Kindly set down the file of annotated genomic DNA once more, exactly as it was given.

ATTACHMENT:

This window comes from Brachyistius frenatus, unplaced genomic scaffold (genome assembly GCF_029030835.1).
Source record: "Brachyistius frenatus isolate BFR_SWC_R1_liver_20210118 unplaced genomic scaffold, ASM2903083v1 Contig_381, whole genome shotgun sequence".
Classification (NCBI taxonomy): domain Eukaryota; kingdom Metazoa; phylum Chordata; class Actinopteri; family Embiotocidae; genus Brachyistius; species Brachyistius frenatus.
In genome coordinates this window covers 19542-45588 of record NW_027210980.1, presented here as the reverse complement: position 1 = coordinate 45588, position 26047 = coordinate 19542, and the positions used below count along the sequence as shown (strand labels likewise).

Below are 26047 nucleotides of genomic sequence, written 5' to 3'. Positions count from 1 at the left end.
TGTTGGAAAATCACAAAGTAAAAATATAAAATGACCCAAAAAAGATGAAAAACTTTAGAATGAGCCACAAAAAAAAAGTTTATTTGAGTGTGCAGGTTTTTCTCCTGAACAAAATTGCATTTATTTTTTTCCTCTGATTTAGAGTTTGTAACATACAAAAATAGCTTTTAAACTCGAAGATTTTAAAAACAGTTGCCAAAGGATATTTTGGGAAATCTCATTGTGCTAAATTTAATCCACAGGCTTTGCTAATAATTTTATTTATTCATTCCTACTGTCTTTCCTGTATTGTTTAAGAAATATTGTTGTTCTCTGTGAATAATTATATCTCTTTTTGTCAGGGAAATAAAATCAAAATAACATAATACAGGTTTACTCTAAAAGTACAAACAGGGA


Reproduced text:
This window comes from Brachyistius frenatus, unplaced genomic scaffold (genome assembly GCF_029030835.1).
Source record: "Brachyistius frenatus isolate BFR_SWC_R1_liver_20210118 unplaced genomic scaffold, ASM2903083v1 Contig_381, whole genome shotgun sequence".
Classification (NCBI taxonomy): domain Eukaryota; kingdom Metazoa; phylum Chordata; class Actinopteri; family Embiotocidae; genus Brachyistius; species Brachyistius frenatus.
In genome coordinates this window covers 19542-45588 of record NW_027210980.1, presented here as the reverse complement: position 1 = coordinate 45588, position 26047 = coordinate 19542, and the positions used below count along the sequence as shown (strand labels likewise).

Below are 26047 nucleotides of genomic sequence, written 5' to 3'. Positions count from 1 at the left end.
TGTTGGAAAATCACAAAGTAAAAATATAAAATGACCCAAAAAAGATGAAAAACTTTAGAATGAGCCACAAAAAAAAAGTTTATTTGAGTGTGCAGGTTTTTCTCCTGAACAAAATTGCATTTATTTTTTTCCTCTGATTTAGAGTTTGTAACATACAAAAATAGCTTTTAAACTCGAAGATTTTAAAAACAGTTGCCAAAGGATATTTTGGGAAATCTCATTGTGCTAAATTTAATCCACAGGCTTTGCTAATAATTTTATTTATTCATTCCTACTGTCTTTCCTGTATTGTTTAAGAAATATTGTTGTTCTCTGTGAATAATTATATCTCTTTTTGTCAGGGAAATAAAATCAAAATAACATAATACAGGTTTACTCTAAAAGTACAAACAGGGA